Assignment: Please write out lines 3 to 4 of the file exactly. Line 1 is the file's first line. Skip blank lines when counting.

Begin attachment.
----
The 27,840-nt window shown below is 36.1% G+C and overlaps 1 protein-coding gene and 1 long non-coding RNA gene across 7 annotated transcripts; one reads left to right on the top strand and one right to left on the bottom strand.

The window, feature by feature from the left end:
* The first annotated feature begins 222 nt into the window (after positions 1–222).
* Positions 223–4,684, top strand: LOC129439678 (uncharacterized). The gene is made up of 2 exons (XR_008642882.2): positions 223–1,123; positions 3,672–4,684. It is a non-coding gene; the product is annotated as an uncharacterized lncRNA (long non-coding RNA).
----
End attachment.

* The first annotated feature begins 222 nt into the window (after positions 1–222).
* Positions 223–4,684, top strand: LOC129439678 (uncharacterized). The gene is made up of 2 exons (XR_008642882.2): positions 223–1,123; positions 3,672–4,684. It is a non-coding gene; the product is annotated as an uncharacterized lncRNA (long non-coding RNA).